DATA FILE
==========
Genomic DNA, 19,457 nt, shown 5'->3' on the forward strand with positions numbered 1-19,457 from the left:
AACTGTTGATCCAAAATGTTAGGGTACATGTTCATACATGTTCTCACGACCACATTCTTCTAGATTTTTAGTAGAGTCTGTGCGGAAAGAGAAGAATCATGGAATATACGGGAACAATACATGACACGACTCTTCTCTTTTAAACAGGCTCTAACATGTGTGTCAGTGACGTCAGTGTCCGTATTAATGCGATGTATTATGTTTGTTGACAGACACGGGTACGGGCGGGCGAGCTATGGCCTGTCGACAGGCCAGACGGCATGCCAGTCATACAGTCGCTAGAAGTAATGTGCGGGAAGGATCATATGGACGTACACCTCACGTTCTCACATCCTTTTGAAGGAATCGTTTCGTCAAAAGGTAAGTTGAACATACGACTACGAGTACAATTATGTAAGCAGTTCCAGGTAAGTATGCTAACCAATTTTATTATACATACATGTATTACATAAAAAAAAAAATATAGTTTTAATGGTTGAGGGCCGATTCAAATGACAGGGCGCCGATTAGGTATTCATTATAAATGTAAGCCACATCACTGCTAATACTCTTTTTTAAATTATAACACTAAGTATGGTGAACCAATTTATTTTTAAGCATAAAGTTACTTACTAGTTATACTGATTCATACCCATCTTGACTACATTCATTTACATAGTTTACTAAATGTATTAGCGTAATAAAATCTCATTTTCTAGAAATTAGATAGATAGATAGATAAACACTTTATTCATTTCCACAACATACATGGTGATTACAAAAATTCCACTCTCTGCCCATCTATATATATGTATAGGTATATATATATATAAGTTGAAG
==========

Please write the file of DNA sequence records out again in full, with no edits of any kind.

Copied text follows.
Genomic DNA, 19,457 nt, shown 5'->3' on the forward strand with positions numbered 1-19,457 from the left:
AACTGTTGATCCAAAATGTTAGGGTACATGTTCATACATGTTCTCACGACCACATTCTTCTAGATTTTTAGTAGAGTCTGTGCGGAAAGAGAAGAATCATGGAATATACGGGAACAATACATGACACGACTCTTCTCTTTTAAACAGGCTCTAACATGTGTGTCAGTGACGTCAGTGTCCGTATTAATGCGATGTATTATGTTTGTTGACAGACACGGGTACGGGCGGGCGAGCTATGGCCTGTCGACAGGCCAGACGGCATGCCAGTCATACAGTCGCTAGAAGTAATGTGCGGGAAGGATCATATGGACGTACACCTCACGTTCTCACATCCTTTTGAAGGAATCGTTTCGTCAAAAGGTAAGTTGAACATACGACTACGAGTACAATTATGTAAGCAGTTCCAGGTAAGTATGCTAACCAATTTTATTATACATACATGTATTACATAAAAAAAAAAATATAGTTTTAATGGTTGAGGGCCGATTCAAATGACAGGGCGCCGATTAGGTATTCATTATAAATGTAAGCCACATCACTGCTAATACTCTTTTTTAAATTATAACACTAAGTATGGTGAACCAATTTATTTTTAAGCATAAAGTTACTTACTAGTTATACTGATTCATACCCATCTTGACTACATTCATTTACATAGTTTACTAAATGTATTAGCGTAATAAAATCTCATTTTCTAGAAATTAGATAGATAGATAGATAAACACTTTATTCATTTCCACAACATACATGGTGATTACAAAAATTCCACTCTCTGCCCATCTATATATATGTATAGGTATATATATATATAAGTTGAAG